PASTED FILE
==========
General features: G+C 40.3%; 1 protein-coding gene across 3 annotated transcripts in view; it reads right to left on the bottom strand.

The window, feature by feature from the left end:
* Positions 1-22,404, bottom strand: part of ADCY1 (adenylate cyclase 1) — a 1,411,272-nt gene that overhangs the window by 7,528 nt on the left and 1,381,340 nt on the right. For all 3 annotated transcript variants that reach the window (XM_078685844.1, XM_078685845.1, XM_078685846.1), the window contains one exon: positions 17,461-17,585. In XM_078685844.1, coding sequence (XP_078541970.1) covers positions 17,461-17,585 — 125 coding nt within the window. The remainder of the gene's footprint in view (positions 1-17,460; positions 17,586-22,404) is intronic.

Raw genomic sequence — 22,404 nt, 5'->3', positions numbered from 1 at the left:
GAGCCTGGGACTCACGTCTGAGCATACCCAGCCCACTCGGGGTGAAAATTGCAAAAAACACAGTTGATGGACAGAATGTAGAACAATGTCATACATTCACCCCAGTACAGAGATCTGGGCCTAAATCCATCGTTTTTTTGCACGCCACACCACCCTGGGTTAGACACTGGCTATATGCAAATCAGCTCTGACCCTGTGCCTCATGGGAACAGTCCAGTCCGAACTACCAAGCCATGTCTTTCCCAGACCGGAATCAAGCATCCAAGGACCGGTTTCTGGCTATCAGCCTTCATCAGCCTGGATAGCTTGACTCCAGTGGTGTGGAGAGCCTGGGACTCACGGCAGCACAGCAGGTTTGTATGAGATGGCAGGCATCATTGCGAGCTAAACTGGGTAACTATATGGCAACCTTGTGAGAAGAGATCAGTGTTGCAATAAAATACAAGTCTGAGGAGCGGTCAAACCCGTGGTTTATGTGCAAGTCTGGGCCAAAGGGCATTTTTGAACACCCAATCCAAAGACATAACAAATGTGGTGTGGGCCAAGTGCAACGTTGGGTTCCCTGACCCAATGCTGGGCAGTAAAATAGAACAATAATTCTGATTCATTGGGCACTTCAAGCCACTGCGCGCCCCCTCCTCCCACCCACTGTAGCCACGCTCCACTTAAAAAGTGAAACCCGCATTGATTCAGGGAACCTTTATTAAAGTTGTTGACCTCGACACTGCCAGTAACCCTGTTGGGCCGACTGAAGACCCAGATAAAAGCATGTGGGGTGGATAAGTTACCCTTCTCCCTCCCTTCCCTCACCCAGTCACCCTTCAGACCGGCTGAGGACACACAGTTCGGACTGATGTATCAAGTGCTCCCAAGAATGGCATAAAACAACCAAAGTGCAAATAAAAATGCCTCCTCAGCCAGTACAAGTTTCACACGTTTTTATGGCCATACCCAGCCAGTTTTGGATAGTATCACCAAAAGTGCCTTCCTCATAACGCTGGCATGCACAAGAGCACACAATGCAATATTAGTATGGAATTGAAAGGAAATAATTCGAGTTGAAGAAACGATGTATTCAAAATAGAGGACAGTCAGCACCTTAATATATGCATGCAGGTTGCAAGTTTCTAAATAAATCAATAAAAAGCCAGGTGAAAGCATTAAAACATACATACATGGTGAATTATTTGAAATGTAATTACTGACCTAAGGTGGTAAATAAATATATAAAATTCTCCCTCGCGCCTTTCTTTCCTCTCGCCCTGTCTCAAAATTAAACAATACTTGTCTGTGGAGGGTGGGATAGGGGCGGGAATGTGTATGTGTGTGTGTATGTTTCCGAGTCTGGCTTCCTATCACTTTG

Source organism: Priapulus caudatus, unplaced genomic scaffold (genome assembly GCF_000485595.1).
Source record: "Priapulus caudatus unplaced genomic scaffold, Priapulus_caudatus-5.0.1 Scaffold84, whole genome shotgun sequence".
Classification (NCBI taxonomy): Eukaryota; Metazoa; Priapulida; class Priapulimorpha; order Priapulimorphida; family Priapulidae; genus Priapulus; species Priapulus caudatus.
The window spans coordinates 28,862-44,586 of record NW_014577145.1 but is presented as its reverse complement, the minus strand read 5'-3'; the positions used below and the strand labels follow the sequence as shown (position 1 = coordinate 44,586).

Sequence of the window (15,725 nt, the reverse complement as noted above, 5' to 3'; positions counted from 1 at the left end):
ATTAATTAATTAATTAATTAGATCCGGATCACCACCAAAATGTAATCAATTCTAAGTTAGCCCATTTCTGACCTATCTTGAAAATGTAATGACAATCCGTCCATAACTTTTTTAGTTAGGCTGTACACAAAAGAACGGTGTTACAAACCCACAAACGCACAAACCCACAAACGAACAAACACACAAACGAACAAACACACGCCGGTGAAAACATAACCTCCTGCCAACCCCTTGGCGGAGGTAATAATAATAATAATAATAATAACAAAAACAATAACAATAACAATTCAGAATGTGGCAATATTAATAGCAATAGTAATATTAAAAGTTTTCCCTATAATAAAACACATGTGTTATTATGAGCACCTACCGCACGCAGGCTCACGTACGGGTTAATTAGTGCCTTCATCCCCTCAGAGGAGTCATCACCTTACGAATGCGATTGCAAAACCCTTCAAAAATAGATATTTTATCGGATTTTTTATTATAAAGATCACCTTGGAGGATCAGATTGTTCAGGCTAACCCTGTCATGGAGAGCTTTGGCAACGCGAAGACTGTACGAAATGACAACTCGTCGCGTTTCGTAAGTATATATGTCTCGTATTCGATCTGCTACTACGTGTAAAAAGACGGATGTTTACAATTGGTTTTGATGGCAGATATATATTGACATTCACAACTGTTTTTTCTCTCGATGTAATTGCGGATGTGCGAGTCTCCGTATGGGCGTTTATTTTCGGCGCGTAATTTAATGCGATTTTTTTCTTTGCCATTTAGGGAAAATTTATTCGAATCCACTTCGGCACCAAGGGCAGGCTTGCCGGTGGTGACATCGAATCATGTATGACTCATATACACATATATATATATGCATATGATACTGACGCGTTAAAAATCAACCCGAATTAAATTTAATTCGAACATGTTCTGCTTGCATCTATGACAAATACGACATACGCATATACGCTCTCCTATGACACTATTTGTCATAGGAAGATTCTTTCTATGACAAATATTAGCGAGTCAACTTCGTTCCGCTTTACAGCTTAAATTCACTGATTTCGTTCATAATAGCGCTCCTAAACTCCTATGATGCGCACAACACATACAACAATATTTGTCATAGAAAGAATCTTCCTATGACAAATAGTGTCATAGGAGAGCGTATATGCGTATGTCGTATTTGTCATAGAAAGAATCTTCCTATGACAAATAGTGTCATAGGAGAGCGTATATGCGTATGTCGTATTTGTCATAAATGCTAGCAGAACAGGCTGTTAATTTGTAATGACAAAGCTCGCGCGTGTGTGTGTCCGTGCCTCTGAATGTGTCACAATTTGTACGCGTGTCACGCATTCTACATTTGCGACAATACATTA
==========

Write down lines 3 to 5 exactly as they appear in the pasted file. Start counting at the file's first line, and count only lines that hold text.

* Positions 1-22,404, bottom strand: part of ADCY1 (adenylate cyclase 1) — a 1,411,272-nt gene that overhangs the window by 7,528 nt on the left and 1,381,340 nt on the right. For all 3 annotated transcript variants that reach the window (XM_078685844.1, XM_078685845.1, XM_078685846.1), the window contains one exon: positions 17,461-17,585. In XM_078685844.1, coding sequence (XP_078541970.1) covers positions 17,461-17,585 — 125 coding nt within the window. The remainder of the gene's footprint in view (positions 1-17,460; positions 17,586-22,404) is intronic.

Raw genomic sequence — 22,404 nt, 5'->3', positions numbered from 1 at the left:
GAGCCTGGGACTCACGTCTGAGCATACCCAGCCCACTCGGGGTGAAAATTGCAAAAAACACAGTTGATGGACAGAATGTAGAACAATGTCATACATTCACCCCAGTACAGAGATCTGGGCCTAAATCCATCGTTTTTTTGCACGCCACACCACCCTGGGTTAGACACTGGCTATATGCAAATCAGCTCTGACCCTGTGCCTCATGGGAACAGTCCAGTCCGAACTACCAAGCCATGTCTTTCCCAGACCGGAATCAAGCATCCAAGGACCGGTTTCTGGCTATCAGCCTTCATCAGCCTGGATAGCTTGACTCCAGTGGTGTGGAGAGCCTGGGACTCACGGCAGCACAGCAGGTTTGTATGAGATGGCAGGCATCATTGCGAGCTAAACTGGGTAACTATATGGCAACCTTGTGAGAAGAGATCAGTGTTGCAATAAAATACAAGTCTGAGGAGCGGTCAAACCCGTGGTTTATGTGCAAGTCTGGGCCAAAGGGCATTTTTGAACACCCAATCCAAAGACATAACAAATGTGGTGTGGGCCAAGTGCAACGTTGGGTTCCCTGACCCAATGCTGGGCAGTAAAATAGAACAATAATTCTGATTCATTGGGCACTTCAAGCCACTGCGCGCCCCCTCCTCCCACCCACTGTAGCCACGCTCCACTTAAAAAGTGAAACCCGCATTGATTCAGGGAACCTTTATTAAAGTTGTTGACCTCGACACTGCCAGTAACCCTGTTGGGCCGACTGAAGACCCAGATAAAAGCATGTGGGGTGGATAAGTTACCCTTCTCCCTCCCTTCCCTCACCCAGTCACCCTTCAGACCGGCTGAGGACACACAGTTCGGACTGATGTATCAAGTGCTCCCAAGAATGGCATAAAACAACCAAAGTGCAAATAAAAATGCCTCCTCAGCCAGTACAAGTTTCACACGTTTTTATGGCCATACCCAGCCAGTTTTGGATAGTATCACCAAAAGTGCCTTCCTCATAACGCTGGCATGCACAAGAGCACACAATGCAATATTAGTATGGAATTGAAAGGAAATAATTCGAGTTGAAGAAACGATGTATTCAAAATAGAGGACAGTCAGCACCTTAATATATGCATGCAGGTTGCAAGTTTCTAAATAAATCAATAAAAAGCCAGGTGAAAGCATTAAAACATACATACATGGTGAATTATTTGAAATGTAATTACTGACCTAAGGTGGTAAATAAATATATAAAATTCTCCCTCGCGCCTTTCTTTCCTCTCGCCCTGTCTCAAAATTAAACAATACTTGTCTGTGGAGGGTGGGATAGGGGCGGGAATGTGTATGTGTGTGTGTATGTTTCCGAGTCTGGCTTCCTATCACTTTG